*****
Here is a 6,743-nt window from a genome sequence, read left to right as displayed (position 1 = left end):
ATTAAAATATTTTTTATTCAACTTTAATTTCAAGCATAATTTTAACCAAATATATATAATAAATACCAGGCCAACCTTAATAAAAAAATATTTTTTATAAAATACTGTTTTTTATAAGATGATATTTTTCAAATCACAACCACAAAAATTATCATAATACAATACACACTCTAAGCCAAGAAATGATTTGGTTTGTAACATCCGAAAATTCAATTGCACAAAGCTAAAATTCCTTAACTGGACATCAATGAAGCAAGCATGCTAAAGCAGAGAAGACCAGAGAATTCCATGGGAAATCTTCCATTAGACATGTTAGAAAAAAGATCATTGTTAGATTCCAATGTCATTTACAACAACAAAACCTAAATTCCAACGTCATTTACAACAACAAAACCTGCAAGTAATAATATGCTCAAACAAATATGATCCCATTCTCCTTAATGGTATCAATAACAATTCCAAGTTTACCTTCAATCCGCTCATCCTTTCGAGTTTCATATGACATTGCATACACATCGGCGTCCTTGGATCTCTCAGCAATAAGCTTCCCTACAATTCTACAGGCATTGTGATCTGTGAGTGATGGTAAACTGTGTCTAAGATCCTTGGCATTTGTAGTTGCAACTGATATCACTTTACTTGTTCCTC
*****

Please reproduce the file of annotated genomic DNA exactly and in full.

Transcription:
Here is a 6,743-nt window from a genome sequence, read left to right as displayed (position 1 = left end):
ATTAAAATATTTTTTATTCAACTTTAATTTCAAGCATAATTTTAACCAAATATATATAATAAATACCAGGCCAACCTTAATAAAAAAATATTTTTTATAAAATACTGTTTTTTATAAGATGATATTTTTCAAATCACAACCACAAAAATTATCATAATACAATACACACTCTAAGCCAAGAAATGATTTGGTTTGTAACATCCGAAAATTCAATTGCACAAAGCTAAAATTCCTTAACTGGACATCAATGAAGCAAGCATGCTAAAGCAGAGAAGACCAGAGAATTCCATGGGAAATCTTCCATTAGACATGTTAGAAAAAAGATCATTGTTAGATTCCAATGTCATTTACAACAACAAAACCTAAATTCCAACGTCATTTACAACAACAAAACCTGCAAGTAATAATATGCTCAAACAAATATGATCCCATTCTCCTTAATGGTATCAATAACAATTCCAAGTTTACCTTCAATCCGCTCATCCTTTCGAGTTTCATATGACATTGCATACACATCGGCGTCCTTGGATCTCTCAGCAATAAGCTTCCCTACAATTCTACAGGCATTGTGATCTGTGAGTGATGGTAAACTGTGTCTAAGATCCTTGGCATTTGTAGTTGCAACTGATATCACTTTACTTGTTCCTC